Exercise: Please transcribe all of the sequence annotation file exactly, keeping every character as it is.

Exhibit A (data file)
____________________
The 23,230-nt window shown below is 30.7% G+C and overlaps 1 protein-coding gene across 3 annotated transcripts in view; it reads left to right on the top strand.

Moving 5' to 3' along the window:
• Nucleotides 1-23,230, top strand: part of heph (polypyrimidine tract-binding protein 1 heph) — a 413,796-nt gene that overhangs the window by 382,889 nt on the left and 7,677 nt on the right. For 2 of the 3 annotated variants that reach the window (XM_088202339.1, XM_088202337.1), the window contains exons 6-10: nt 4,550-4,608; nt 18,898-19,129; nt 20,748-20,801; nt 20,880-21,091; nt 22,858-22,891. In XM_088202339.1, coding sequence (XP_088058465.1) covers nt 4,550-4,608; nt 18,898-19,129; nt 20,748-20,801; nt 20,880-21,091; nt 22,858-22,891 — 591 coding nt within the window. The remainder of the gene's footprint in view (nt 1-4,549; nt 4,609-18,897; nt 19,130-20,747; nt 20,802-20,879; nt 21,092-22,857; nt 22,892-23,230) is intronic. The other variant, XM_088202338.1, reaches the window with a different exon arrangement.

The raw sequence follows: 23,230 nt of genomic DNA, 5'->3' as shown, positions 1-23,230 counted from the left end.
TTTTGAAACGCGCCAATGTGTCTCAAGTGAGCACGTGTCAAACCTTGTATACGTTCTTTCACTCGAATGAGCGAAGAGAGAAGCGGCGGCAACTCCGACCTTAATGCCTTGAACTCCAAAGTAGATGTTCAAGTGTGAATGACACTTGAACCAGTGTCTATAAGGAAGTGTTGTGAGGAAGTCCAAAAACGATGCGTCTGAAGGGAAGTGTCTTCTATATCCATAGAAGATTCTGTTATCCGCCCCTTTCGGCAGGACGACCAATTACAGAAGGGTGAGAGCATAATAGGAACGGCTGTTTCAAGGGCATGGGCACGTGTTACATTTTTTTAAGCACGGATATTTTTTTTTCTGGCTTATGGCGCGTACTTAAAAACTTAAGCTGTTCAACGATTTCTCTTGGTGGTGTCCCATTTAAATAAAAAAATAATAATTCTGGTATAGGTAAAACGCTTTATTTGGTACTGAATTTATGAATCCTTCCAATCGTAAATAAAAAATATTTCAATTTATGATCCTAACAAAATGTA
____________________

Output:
The 23,230-nt window shown below is 30.7% G+C and overlaps 1 protein-coding gene across 3 annotated transcripts in view; it reads left to right on the top strand.

Moving 5' to 3' along the window:
• Nucleotides 1-23,230, top strand: part of heph (polypyrimidine tract-binding protein 1 heph) — a 413,796-nt gene that overhangs the window by 382,889 nt on the left and 7,677 nt on the right. For 2 of the 3 annotated variants that reach the window (XM_088202339.1, XM_088202337.1), the window contains exons 6-10: nt 4,550-4,608; nt 18,898-19,129; nt 20,748-20,801; nt 20,880-21,091; nt 22,858-22,891. In XM_088202339.1, coding sequence (XP_088058465.1) covers nt 4,550-4,608; nt 18,898-19,129; nt 20,748-20,801; nt 20,880-21,091; nt 22,858-22,891 — 591 coding nt within the window. The remainder of the gene's footprint in view (nt 1-4,549; nt 4,609-18,897; nt 19,130-20,747; nt 20,802-20,879; nt 21,092-22,857; nt 22,892-23,230) is intronic. The other variant, XM_088202338.1, reaches the window with a different exon arrangement.

The raw sequence follows: 23,230 nt of genomic DNA, 5'->3' as shown, positions 1-23,230 counted from the left end.
TTTTGAAACGCGCCAATGTGTCTCAAGTGAGCACGTGTCAAACCTTGTATACGTTCTTTCACTCGAATGAGCGAAGAGAGAAGCGGCGGCAACTCCGACCTTAATGCCTTGAACTCCAAAGTAGATGTTCAAGTGTGAATGACACTTGAACCAGTGTCTATAAGGAAGTGTTGTGAGGAAGTCCAAAAACGATGCGTCTGAAGGGAAGTGTCTTCTATATCCATAGAAGATTCTGTTATCCGCCCCTTTCGGCAGGACGACCAATTACAGAAGGGTGAGAGCATAATAGGAACGGCTGTTTCAAGGGCATGGGCACGTGTTACATTTTTTTAAGCACGGATATTTTTTTTTCTGGCTTATGGCGCGTACTTAAAAACTTAAGCTGTTCAACGATTTCTCTTGGTGGTGTCCCATTTAAATAAAAAAATAATAATTCTGGTATAGGTAAAACGCTTTATTTGGTACTGAATTTATGAATCCTTCCAATCGTAAATAAAAAATATTTCAATTTATGATCCTAACAAAATGTA